Mercedes pondering Italian Grand Prix engine penalty

Jamie Woodhouse
Lewis Hamilton follows Mercedes team-mate Valtteri Bottas. Italy, September 2021.

Lewis Hamilton follows Mercedes team-mate Valtteri Bottas through the chicane at Monza. Italy, September 2021.

Mercedes could take an engine penalty at the Italian Grand Prix as they assess their power unit options for the remaining races.

Under the regulations a driver is allowed a maximum of three power units across a season, and over at Mercedes, a decision is looming on whether or not to introduce a fourth.

Seven-time World Champion Lewis Hamilton now has only two working, but used power units available after one called it quits during the previous round at Zandvoort.

With nine rounds to go including Italy, Mercedes could well choose to add a fresh power unit to their artillery, though it would come at the cost of a five-place grid penalty.

That being said, the German outfit were in dominant form during practice on Friday, as Hamilton topped FP1, 0.45s up on his title rival Max Verstappen.

And so, if Mercedes were to introduce a new engine, then Monza is already looking promising as a venue where they may have the pace to undo the damage of any grid penalty.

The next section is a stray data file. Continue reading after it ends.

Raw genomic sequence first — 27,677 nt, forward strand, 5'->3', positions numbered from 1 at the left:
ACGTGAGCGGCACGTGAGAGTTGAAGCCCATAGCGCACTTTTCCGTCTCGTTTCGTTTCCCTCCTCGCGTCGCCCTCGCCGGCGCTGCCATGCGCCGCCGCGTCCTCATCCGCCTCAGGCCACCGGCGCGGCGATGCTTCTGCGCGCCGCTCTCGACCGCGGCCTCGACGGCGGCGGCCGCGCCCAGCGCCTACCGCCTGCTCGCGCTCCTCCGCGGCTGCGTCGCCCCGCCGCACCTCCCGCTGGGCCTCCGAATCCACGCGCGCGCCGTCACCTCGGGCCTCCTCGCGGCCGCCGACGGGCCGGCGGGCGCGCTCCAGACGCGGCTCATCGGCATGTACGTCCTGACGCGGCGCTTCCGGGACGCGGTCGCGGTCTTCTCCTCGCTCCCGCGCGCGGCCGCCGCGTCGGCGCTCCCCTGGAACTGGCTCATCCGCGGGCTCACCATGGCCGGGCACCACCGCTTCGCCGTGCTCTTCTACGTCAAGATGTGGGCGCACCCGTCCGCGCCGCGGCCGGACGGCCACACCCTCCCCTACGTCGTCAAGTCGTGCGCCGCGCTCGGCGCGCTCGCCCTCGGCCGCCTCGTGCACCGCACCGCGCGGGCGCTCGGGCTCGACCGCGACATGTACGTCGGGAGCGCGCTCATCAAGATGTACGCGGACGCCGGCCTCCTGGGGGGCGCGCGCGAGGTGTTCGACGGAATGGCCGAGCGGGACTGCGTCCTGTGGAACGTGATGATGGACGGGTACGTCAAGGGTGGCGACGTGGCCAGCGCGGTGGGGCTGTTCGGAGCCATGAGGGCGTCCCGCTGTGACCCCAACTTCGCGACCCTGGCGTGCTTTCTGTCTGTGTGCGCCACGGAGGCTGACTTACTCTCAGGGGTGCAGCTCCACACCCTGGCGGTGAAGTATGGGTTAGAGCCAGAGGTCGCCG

So, this is a decision which the team must now make.

Speaking to Sky F1, Mercedes boss Toto Wolff said: “I think we’re all struggling on power units, and maybe not only reliability, but also how much these power units work hard, and how much are they really degrading.

“There are thoughts definitely for the weekend [of making a change] but we haven’t come to a conclusion.”

Lewis Hamilton and Toto Wolff standing in the Mercedes garage. Austria July 2021
Lewis Hamilton and Toto Wolff standing in the Mercedes garage at the Red Bull Ring. Austria July 2021

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Red Bull also have the same dilemma going on with Max Verstappen, but in such a fierce title battle, there is no margin for error.

Hamilton trails Verstappen by three points in the Drivers’ standings, though Mercedes hold the advantage over Red Bull in the Constructors’ by 12 points.

And so, while the impact of a grid penalty must be considered, an engine failure for Mercedes would likely be even more costly.

“We believe that between P1 and P2, with the fastest lap, that if you have one DNF it needs the other guy four races to catch up, and that’s brutal,” Wolff explained.

“So you can afford to finish four times in second [place]. Therefore, you just need to really play it safe while not giving up performance.”